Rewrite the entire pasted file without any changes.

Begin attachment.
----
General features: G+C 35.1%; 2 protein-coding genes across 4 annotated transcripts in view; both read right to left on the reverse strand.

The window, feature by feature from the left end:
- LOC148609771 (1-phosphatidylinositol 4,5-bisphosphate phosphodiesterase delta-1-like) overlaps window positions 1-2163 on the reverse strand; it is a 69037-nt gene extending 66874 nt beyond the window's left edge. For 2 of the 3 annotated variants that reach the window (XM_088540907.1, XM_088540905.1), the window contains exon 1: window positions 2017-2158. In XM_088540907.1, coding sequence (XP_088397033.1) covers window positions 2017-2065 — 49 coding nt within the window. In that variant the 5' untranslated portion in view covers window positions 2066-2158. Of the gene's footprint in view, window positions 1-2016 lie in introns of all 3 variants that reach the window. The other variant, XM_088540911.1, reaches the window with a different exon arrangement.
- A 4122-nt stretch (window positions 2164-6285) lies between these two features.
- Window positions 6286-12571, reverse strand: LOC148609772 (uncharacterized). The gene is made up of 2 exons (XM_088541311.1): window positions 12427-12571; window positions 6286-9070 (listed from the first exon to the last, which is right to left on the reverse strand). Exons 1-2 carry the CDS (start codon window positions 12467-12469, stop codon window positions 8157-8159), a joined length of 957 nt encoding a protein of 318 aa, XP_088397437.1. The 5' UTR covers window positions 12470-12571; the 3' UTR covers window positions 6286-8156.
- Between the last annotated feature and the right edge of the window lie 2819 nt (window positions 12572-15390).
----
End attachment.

General features: G+C 35.1%; 2 protein-coding genes across 4 annotated transcripts in view; both read right to left on the reverse strand.

The window, feature by feature from the left end:
- LOC148609771 (1-phosphatidylinositol 4,5-bisphosphate phosphodiesterase delta-1-like) overlaps window positions 1-2163 on the reverse strand; it is a 69037-nt gene extending 66874 nt beyond the window's left edge. For 2 of the 3 annotated variants that reach the window (XM_088540907.1, XM_088540905.1), the window contains exon 1: window positions 2017-2158. In XM_088540907.1, coding sequence (XP_088397033.1) covers window positions 2017-2065 — 49 coding nt within the window. In that variant the 5' untranslated portion in view covers window positions 2066-2158. Of the gene's footprint in view, window positions 1-2016 lie in introns of all 3 variants that reach the window. The other variant, XM_088540911.1, reaches the window with a different exon arrangement.
- A 4122-nt stretch (window positions 2164-6285) lies between these two features.
- Window positions 6286-12571, reverse strand: LOC148609772 (uncharacterized). The gene is made up of 2 exons (XM_088541311.1): window positions 12427-12571; window positions 6286-9070 (listed from the first exon to the last, which is right to left on the reverse strand). Exons 1-2 carry the CDS (start codon window positions 12467-12469, stop codon window positions 8157-8159), a joined length of 957 nt encoding a protein of 318 aa, XP_088397437.1. The 5' UTR covers window positions 12470-12571; the 3' UTR covers window positions 6286-8156.
- Between the last annotated feature and the right edge of the window lie 2819 nt (window positions 12572-15390).